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Recommended Reading and Reference Materials for Model-Builders

May 05, 2015

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Airfield Models ( Materials for Model Builders

Obtaining information about Model Building has never been easier.  There is more available now than ever before.  Fortunately, most of what is available is good information.

Books have always been few and far between, but magazines are plentiful as are websites and online forums.

I believe that beginners can and should learn from each other because it is difficult for those of us who have been in the hobby for a long time to put ourselves back in those shoes.  We are simply too far removed to remember all of the beginner's stumbling blocks.  Another beginner can point things out that he had trouble with and what his solution is.

Getting on to recommendations...


Internet References

Unless you are building an extremely obscure and unpopular type, you are bound to find information about the model you are building someplace on the web.  Sometimes you will find conflicting information as well.  Most of the sites you will find are personal sites and some are better than others.  To date, I have had little trouble locating information for the models I have built.

Forums are good sources of information as well.  However, a caution is due regarding online forums.

There are always a few forum members who are unqualified yet dish out plenty of bad advice and information.  Some of these folks have built maybe one model or none at all.  Stick around these forums for long enough and you will see what I am talking about.

Fortunately, someone who knows what he's talking about almost always answers the thread, but that leaves it up to the reader to determine who's giving good advice.  Unfortunately, a new person can be led very far astray in this manner.

My point is not to dissuade you from becoming a forum member, but to caution you that some of the advice you get is not sound.  Often times you will get a variety of answers all of which are correct and accepted methods of solving a problem.  Use your best judgment to read between the lines.  When in doubt, listen to the voice of experience.  A real person who can stand by and show you how to do something (assuming he knows what he's doing) is often the best source of help.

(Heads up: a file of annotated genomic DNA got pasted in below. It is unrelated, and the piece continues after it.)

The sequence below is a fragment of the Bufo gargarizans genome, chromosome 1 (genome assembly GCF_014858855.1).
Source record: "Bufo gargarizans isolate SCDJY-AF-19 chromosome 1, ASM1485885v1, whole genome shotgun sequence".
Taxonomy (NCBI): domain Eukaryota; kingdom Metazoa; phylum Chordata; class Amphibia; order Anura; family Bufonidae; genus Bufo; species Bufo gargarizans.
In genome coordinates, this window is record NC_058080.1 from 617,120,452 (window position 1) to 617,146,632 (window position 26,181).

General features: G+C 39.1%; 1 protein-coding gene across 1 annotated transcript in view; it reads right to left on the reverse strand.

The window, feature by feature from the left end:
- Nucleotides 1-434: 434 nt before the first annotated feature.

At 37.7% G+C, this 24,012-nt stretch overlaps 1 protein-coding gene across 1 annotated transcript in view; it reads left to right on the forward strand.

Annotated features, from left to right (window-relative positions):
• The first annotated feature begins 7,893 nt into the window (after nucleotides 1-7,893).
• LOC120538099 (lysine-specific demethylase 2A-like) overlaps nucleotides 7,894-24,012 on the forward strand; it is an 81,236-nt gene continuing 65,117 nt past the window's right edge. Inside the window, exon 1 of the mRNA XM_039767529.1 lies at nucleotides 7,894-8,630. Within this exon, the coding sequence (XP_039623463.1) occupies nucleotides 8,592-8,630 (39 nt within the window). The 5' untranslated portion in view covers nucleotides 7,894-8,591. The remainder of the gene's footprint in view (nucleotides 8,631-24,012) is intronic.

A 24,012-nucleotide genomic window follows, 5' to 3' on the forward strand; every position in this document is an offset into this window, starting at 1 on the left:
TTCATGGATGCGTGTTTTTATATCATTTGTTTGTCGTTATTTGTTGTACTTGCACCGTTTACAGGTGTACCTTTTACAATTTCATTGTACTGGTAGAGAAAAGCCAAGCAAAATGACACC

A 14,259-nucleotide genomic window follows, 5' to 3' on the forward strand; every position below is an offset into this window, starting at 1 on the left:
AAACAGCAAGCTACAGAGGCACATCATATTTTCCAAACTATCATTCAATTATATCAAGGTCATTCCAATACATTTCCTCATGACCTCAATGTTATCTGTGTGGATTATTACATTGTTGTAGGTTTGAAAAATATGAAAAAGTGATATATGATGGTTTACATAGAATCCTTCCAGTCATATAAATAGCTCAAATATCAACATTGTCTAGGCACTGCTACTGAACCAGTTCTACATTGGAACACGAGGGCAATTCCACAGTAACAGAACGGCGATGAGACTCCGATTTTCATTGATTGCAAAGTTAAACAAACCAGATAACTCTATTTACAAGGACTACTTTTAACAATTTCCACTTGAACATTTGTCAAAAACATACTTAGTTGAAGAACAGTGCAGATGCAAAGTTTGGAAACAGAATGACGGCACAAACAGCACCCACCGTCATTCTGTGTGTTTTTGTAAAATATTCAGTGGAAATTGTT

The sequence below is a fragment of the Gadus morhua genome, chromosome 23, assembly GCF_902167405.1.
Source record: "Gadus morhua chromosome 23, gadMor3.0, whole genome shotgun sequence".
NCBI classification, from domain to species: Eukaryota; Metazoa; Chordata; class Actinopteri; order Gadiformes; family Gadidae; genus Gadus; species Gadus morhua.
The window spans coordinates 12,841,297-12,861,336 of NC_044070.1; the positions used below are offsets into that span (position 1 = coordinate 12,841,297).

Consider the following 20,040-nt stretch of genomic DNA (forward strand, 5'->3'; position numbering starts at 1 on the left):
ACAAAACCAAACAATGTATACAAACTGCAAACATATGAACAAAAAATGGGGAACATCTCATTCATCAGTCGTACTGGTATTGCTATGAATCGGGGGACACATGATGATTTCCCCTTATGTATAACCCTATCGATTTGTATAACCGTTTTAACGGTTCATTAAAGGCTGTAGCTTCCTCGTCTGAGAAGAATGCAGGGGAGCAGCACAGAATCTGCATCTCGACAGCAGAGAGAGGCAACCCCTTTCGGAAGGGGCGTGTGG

See the Links page for website and forum recommendations.



I have read many books on a variety of model-building topics.  When it comes to flying models, there are very few books I have read that were worth the paper they were printed on.  Many of the so-called "how-to" books are filled with contrived or useless examples.  Others are too general to help you learn more than a brief overview of a small selection of the variety of model types.

That may sound a little harsh, but really I think the problem is that most authors have a great deal of knowledge in some areas but then try to cover all areas which ends up being too little information about a wide variety of topics.  Personally, I would rather read a book that focuses on an area where the author has a good deal of knowledge so I can learn something.

One thing I have learned by wasting too much money is that any book having the word "Secrets" in the title, should substitute, "For Beginners."  This applies to videos as well.  The so-called "secrets" tend to be common knowledge to those with any experience.  It is a marketing buzzword that is meaningless.

For a while I was purchasing books documenting a single type aircraft.  Between the kit, the book(s) and aftermarket accessories, I was building some very expensive plastic models.  I have pretty much steered away from that because it is just not worth it to me.  If the kit is not quite accurate that is fine with me for my personal collection.  A $30 kit can quickly go over $100 if you really want to deck it out and buy references to ensure accuracy.

Getting on to what I recommend:

Tales of an Ancient Modeler by Norm RosenstockI enjoy reading about the history of model aircraft, but again, the offerings have been scarce.  Recently I have been reading Norm Rosenstock's book, Tales of an Ancient Modeler.  Norm is currently the AMA historian and has many years of experience.  Norm's book is filled with anecdotes dating back before WWII of the modeling scene and people involved in the New York area.  I recommend this book for those who would like to know more about our roots.